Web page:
royalty issue and how we reconcile mutual dependence of radio e and performers. they need us, we need them, and their market was broken by the internet. people don't buy music anymore, and that's unfortunate. but we don't want to break radio in trying to resolve this. >> host: has free television been broken by the internet? >> guest: no, because of retransmission consent just as cable and satellite argued for payment of their produced content, we asked for the same consideration that when they take our content and put it through their pipes or bounce it off their satellites, we feel like we're owed something, and i think it's important to remember that of all the programming that americans watch, in the majority it is broadcast content. people like to watch things live, and they like the super bowl, they like baseball, they like "24," "the office." all of these things are expensive to produce, and we believe we're deserved to be paid for that so we can keep broadcasting in the very best of content. >> host: well, a republican commissioner of the fcc, robert mcdowell, and the republican ch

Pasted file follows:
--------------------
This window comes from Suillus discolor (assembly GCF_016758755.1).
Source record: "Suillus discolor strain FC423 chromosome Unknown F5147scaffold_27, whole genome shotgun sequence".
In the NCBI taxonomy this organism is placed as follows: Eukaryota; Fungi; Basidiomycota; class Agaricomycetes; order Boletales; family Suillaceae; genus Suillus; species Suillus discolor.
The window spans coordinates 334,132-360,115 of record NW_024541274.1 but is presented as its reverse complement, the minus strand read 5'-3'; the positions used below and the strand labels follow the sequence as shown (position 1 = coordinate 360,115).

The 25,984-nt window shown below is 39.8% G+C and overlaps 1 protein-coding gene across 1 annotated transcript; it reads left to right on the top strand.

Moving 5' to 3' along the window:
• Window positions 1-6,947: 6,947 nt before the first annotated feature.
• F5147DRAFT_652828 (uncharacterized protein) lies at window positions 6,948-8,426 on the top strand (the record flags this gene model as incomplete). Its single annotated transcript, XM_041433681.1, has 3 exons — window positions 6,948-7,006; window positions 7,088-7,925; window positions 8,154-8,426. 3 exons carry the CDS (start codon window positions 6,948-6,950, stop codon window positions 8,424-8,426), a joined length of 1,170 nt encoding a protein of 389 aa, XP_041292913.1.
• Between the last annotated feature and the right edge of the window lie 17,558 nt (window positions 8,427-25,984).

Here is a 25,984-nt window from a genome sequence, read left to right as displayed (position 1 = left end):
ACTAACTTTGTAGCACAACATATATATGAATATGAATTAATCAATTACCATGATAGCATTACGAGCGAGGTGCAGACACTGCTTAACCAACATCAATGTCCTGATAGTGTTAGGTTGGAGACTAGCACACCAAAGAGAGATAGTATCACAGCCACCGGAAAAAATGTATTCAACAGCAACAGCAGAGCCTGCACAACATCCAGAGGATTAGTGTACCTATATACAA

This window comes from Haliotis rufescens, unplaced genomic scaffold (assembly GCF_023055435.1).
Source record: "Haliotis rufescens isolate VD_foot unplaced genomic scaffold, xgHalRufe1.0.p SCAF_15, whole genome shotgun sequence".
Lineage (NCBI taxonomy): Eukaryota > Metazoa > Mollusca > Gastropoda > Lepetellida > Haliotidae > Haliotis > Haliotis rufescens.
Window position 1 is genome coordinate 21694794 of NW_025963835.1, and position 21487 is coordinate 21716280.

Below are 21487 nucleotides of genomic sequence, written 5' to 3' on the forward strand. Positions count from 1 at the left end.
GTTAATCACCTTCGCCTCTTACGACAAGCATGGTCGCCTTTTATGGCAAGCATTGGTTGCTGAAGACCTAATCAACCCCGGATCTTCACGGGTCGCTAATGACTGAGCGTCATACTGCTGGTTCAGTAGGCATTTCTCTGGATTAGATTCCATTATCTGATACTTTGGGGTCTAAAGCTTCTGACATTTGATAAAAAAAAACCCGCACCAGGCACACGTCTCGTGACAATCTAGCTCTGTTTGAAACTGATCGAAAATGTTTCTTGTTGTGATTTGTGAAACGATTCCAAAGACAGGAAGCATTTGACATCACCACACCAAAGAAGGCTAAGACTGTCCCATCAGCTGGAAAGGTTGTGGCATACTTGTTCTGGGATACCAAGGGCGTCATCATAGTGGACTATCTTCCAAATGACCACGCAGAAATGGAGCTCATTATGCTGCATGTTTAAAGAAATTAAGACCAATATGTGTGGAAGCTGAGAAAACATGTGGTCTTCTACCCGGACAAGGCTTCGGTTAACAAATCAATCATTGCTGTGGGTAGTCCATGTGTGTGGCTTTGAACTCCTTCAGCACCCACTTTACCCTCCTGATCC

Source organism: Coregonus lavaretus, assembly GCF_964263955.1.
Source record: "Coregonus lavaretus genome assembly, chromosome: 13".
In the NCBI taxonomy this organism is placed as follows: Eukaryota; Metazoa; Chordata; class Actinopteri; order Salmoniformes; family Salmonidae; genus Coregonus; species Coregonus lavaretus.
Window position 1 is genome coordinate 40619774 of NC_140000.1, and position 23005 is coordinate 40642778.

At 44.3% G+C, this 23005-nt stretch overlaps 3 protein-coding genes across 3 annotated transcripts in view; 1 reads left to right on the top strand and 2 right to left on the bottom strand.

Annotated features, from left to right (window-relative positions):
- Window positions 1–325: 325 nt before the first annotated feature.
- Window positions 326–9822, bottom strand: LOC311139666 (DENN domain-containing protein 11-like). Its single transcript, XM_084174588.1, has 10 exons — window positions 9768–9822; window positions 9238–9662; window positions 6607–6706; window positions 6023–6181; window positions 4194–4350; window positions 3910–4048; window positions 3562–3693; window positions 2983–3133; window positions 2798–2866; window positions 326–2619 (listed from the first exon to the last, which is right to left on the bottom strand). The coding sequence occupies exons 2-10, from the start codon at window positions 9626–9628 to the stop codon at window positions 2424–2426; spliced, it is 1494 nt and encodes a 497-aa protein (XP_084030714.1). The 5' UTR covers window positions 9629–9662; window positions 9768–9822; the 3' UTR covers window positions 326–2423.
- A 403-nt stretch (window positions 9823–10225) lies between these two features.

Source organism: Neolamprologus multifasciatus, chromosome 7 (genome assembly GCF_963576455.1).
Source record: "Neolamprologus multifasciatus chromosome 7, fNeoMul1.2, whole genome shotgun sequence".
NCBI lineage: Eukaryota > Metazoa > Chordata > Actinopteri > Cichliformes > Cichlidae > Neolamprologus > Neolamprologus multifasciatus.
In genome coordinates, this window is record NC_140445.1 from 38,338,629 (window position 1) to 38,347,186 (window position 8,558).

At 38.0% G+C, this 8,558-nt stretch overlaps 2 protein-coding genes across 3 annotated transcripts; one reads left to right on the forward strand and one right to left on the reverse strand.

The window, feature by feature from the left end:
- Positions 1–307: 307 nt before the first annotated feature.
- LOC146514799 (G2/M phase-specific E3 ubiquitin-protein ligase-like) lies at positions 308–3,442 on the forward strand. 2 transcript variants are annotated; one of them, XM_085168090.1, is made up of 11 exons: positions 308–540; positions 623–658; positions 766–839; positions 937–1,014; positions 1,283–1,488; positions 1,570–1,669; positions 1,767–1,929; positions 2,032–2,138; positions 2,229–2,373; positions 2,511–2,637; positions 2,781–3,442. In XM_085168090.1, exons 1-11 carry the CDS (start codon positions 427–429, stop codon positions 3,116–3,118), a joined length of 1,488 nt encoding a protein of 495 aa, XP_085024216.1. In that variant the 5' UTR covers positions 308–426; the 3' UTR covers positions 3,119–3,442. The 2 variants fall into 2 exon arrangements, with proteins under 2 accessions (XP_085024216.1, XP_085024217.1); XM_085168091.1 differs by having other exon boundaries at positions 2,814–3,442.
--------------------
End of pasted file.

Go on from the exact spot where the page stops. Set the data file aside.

. they need us. we need them. their market was broken by the internet. people do not buy music anymore. that is unfortunate. we do not want to break radio in trying to resolve this. >> has three television been broken by the internet? -- has free television been broken by the internet? >> no. the have argued for payment of produced content. we asked for the same consideration. when they take our content and put it through their pipes or bounces off the satellite, we feel we are owed something. of all the programming that the majorityttch, are broadcast content. people like to watch things like. they like super bowl, baseball, "office. of these things are expensive to produce. we believe we deserve to be paid for them to keep broadcasting in the best of content. >> the republican commissioner of the fcc and the republican chairman of the energy and commerce committee have both said that the government should not be regulating between broadcasters and cable television on retransmission. do you agree? >> i do. while there is the rare interruption, the truth of the matter is that 99% of th